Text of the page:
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Author Topic: Hopguard?  (Read 6664 times)
D Coates
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« on: January 05, 2011, 11:05:11 AM »

Does anyone have any experience with Hopguard?  What is in it and what are your thoughts of it?
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AllenF
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« Reply #1 on: January 05, 2011, 12:02:20 PM »

It was just approved for use this fall and only for the PNW.   I don't believe it has made it into the stream for the beekeepers yet, but I might be wrong.   It should be good got the hops industry and it is always good to have alternative to switch around with treatments to keep the mites from becoming resistant.
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danno
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« Reply #2 on: January 05, 2011, 12:30:54 PM »

I grow hops at my farm and always wondered what the bee's saw in it.   When the cones are ready to pick the bee's are all over them.   Maybe they new something about this before we did
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Cascadebee
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« Reply #3 on: January 05, 2011, 12:46:51 PM »

Hop oils are strongly antibiotic.  The civilized world has known this since hops were first used in beer.

Is that what this hopguard is about?
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danno
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« Reply #4 on: January 05, 2011, 12:57:05 PM »

hops are high in alpha acids and beta acids.   Its the beta acids that kill mites
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nella
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« Reply #5 on: January 05, 2011, 01:38:22 PM »

I grow hops at my farm and always wondered what the bee's saw in it.   When the cones are ready to pick the bee's are all over them.   Maybe they new something about this before we did
 
Danno, do you think you get any mite control from the hop vines that your bees visit?
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hardwood
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« Reply #6 on: January 05, 2011, 01:41:26 PM »

I've been drinking beer for years and I've never had a mite on me.

Scott
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AllenF
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« Reply #7 on: January 05, 2011, 01:42:14 PM »

 lau lau
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D Coates
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« Reply #8 on: January 05, 2011, 01:53:06 PM »

It's in the latest Mann Lake beekeeping newsletter but it went into no specifics except to give its positive properties, useage and that it could be used even during honey flow.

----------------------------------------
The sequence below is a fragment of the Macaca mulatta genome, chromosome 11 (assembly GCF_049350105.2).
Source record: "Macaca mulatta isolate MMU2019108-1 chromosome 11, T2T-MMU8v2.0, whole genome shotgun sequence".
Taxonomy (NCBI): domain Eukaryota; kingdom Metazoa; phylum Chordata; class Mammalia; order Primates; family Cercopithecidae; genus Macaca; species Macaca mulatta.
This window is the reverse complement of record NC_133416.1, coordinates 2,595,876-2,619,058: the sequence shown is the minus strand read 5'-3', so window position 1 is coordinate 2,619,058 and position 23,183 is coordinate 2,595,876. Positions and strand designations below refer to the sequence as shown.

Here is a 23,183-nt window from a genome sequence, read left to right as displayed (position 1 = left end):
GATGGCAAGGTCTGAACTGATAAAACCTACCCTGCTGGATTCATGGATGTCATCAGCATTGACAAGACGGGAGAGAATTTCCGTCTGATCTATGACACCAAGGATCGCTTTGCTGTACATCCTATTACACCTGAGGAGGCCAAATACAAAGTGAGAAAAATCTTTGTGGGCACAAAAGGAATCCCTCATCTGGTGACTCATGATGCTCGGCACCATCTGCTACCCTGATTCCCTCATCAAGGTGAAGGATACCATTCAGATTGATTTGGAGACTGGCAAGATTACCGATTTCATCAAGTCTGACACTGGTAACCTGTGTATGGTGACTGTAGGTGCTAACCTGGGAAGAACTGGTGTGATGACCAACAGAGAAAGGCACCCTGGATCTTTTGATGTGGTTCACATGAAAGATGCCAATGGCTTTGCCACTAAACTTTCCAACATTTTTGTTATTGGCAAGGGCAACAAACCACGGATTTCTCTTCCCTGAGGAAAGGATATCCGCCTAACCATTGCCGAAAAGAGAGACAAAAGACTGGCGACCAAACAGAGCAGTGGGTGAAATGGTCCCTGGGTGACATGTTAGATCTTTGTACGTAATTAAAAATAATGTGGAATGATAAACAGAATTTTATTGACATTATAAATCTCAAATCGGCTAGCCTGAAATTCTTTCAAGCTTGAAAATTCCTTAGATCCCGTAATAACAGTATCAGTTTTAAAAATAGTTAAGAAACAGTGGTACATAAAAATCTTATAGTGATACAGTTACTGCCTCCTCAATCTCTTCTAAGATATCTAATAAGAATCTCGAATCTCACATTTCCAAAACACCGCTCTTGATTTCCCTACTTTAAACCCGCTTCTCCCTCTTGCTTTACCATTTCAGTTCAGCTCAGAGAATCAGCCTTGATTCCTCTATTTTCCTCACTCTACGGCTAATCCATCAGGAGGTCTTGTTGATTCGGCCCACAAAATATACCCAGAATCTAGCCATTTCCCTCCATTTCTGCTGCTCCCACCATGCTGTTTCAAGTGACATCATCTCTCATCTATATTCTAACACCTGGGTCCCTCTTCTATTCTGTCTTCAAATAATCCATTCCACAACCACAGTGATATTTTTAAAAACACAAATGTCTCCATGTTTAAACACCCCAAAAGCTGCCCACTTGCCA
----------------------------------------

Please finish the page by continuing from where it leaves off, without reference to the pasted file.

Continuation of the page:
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T Beek
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« Reply #9 on: January 05, 2011, 02:11:19 PM »

 :?Its a new one by me, but.....I also grow hops and brew my own beer and as it happens the hops are very close to my hives and like someone said above the bees seem to love em. 

Don't know if it matters at all but I have never had a real mite problem, perhaps that's why huh Is that what they're selling it for?

Very cool, very interesting, unless its just some more hype to get beeks to buy another product.

thomas
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D Coates
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« Reply #10 on: January 05, 2011, 02:25:47 PM »

I just found this quoted from honeybeesuite.com:

HopGuard is a new pesticide designed to kill Varroa mites. Although the product is not yet registered with the Environmental Protection Agency (EPA), three states have joined together to request a Section 18 Emergency Exemption to use the product in honey bee hives within the boundaries of those states. The Washington State Department of Agriculture, the Idaho State Department of Agriculture, and the Oregon Department of Agriculture submitted the request to the EPA on August 23. Working with the three agencies is BetaTec Hop Products, the maker of HopGuard and a wholly owned subsidiary of John I. Haas, Inc. of Yakima.

Section 18 of the Federal Insecticide, Fungicide, and Rodenticide Act (FIFRA) allows an unregistered product to be used in certain regional areas when an emergency pest situation exists and there is no viable alternative method of control. The three states argue that the seven pesticides currently approved for use on Varroa mites in the region are either ineffective or impractical to control the mites in commercial hives.